Microsoft, Intel, banks form Enterprise Ethereum blockchain alliance

Microsoft is expanding on its Azure Blockchain-as-a-Service work by joining the new Enterprise Ethereum Alliance, along with Intel and a number of leading banks.
Written by Mary Jo Foley, Senior Contributing Editor

Microsoft, Intel, Accenture, and more than two dozen banks and other companies have formed an alliance to use the Ethereum blockchain code.


The member companies are unveiling the new Enterprise Ethereum Alliance (EEA) today, February 28.

Blockchain is the technology that underpins the cryptocurrency Bitcoin. But it has uses beyond that. A blockchain is a shared, distributed ledger that can store the complete transaction history of not just cryptocurrency but other kinds of records. As such, it's of interest to many enterprises, especially those in banking and finance.

Microsoft initially launched Azure Blockchain-as-a-Service in November 2015. Last year, Microsoft took the wraps off version 1 of its Project Bletchley blockchain template. Bletchley is accessible via the Azure resource manager and is aimed at helping customers and partners create private consortium Ethereum networks.

Ethereum is an open-source, blockchain-based distributed computing platform that provides a decentralized virtual machine.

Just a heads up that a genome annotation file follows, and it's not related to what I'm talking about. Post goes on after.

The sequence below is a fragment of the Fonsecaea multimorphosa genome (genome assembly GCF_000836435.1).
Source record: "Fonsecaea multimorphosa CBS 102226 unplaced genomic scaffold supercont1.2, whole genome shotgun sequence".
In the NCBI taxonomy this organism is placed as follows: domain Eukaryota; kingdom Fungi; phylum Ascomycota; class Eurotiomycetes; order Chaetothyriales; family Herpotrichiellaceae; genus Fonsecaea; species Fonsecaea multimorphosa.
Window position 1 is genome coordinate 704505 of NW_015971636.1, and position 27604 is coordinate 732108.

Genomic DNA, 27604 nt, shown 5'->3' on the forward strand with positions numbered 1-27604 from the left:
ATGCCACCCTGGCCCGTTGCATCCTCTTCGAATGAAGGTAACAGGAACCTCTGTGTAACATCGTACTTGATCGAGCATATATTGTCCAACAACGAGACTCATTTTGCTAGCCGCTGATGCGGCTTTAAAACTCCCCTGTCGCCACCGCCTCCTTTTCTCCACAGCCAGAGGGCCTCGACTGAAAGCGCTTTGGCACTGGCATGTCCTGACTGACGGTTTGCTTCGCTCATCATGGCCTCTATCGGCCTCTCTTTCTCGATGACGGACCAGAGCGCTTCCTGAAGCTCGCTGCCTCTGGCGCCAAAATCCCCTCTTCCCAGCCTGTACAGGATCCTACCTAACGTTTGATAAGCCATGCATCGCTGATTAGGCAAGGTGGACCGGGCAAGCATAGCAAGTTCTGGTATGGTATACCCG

Other members of EEA include Credit Suisse, UBS, JP Morgan Chase, Bank of New York Mellon, and Thomson Reuters. More information on EEA is available on its website. Its mission statement:

"The Enterprise Ethereum Alliance connects Fortune 500 enterprises, startups, academics, and technology vendors with Ethereum subject matter experts. Together, we will learn from and build upon the only smart contract supporting blockchain currently running in real-world production - Ethereum - to define enterprise-grade software capable of handling the most complex, highly demanding applications at the speed of business."

There are other industry blockchain alliances including the Linux Foundation's Hyperledger Project, which includes among its members IBM and Hitachi.

Update: Microsoft has now published a short post about its participation in EEA.

Ethereum was the first blockchain supported in Azure, as the Microsoft post notes, even though Azure and Bletchley are independent of any particular blockchain system.

"Ethereum and Enterprise Ethereum are supported by Azure middleware services like Cryptlets, Azure Active Directory for Identity, data services via Cortana Analytics Suite, Key Vault for key management, operations and deployment as well as rich tooling," the Microsoft post adds.

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